In what ways does Shakespeare present ideas of freedom and slavery in The Tempest? (Act III, scenes 1 & 2.)
1 Answer | Add Yours
Shakespeare presents a range of positions related to slavery, freedom, hierarchy, and servitude. Prospero and Ariel have a relationship that seems close to indentured servitude: Prospero did Ariel a service (freeing Ariel from the witch's imprisonment), and so Ariel owes service. While there is a strict hierarchy (Prospero's definitely in charge, and Ariel seems servile at times) here is comparative respect there, and eventually, Ariel is freed, suggesting that slavery can end and that those who deserve freedom should be given it eventually.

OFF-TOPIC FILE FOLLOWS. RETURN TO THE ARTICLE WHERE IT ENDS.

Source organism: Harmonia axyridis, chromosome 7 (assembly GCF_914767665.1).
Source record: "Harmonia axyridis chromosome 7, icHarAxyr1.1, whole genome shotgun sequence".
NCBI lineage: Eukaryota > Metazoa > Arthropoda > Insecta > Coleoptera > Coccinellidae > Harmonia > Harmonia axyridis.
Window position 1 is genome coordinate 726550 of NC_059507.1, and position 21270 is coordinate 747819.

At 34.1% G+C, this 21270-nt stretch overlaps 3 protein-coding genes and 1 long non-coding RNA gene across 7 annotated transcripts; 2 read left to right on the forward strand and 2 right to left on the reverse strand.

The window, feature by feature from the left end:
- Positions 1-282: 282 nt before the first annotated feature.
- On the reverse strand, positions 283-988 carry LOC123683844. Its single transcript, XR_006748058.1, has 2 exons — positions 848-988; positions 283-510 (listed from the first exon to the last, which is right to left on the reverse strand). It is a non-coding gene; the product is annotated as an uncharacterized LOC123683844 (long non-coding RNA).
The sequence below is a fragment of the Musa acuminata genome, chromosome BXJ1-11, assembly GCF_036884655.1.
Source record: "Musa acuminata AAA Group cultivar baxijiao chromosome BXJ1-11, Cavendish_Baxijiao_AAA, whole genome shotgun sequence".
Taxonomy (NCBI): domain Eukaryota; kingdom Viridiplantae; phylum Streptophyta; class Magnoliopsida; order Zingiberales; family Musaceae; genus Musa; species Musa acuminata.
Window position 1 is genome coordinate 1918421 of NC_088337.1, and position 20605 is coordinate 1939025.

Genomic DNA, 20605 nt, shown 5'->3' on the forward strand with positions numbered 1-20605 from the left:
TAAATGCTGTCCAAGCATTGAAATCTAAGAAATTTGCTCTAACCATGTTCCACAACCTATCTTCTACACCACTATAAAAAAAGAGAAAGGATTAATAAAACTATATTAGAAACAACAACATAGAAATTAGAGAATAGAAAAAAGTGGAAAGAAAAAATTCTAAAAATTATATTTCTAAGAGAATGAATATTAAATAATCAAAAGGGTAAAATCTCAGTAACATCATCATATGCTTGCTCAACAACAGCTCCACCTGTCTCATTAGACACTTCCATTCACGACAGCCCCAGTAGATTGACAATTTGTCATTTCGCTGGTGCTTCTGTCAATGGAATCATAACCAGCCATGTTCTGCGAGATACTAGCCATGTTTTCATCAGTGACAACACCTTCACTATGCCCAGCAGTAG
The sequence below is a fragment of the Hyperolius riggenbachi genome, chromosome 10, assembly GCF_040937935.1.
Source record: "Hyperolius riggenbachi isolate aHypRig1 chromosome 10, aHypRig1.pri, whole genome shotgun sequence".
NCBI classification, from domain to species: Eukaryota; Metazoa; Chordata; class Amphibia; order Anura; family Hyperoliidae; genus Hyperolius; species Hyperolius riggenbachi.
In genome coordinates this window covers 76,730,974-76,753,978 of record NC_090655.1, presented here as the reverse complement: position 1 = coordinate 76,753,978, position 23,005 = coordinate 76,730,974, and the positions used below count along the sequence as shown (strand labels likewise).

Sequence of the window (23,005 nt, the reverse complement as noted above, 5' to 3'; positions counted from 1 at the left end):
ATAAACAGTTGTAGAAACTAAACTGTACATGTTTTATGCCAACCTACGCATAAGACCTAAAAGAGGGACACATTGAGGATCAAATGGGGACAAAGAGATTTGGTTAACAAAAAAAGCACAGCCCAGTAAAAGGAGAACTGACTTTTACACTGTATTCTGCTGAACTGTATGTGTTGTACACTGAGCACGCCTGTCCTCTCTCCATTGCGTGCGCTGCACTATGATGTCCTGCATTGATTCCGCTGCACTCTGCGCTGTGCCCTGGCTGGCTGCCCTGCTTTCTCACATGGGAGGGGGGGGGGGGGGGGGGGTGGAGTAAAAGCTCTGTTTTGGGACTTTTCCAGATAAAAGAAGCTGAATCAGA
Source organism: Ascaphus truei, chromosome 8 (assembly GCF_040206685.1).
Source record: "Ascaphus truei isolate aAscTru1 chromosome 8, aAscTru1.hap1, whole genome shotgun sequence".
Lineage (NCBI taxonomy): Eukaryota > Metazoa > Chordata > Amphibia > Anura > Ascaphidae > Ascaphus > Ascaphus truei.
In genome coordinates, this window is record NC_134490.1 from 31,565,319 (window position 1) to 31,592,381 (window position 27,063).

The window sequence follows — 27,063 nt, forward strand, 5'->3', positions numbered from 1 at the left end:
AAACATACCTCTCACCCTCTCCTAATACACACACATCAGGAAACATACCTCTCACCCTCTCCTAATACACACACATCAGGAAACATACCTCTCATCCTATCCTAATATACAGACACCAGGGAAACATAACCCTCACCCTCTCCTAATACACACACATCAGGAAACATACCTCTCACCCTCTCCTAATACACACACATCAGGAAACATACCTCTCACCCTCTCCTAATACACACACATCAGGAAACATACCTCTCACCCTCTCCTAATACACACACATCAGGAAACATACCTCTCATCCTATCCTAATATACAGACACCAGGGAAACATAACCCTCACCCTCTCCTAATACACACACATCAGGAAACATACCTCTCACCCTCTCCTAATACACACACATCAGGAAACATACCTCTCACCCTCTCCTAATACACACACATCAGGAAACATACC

With Caliban, though, things are different. Prospero calls Caliban a "dull thing" and his slave. Caliban accuses Prospero of stealing the island from him, and curiously, while Prospero calls Caliban a liar in general, he never does seem to explain his right to rule. It is as if his magic, combined with Caliban's bestial nature (he tries to rape Miranda, and gets drunk) seems to justify slavery.
Taken together, the two relationships suggest that different people deserve different degrees of freedom.
Join to answer this question
Join a community of thousands of dedicated teachers and students.Join eNotes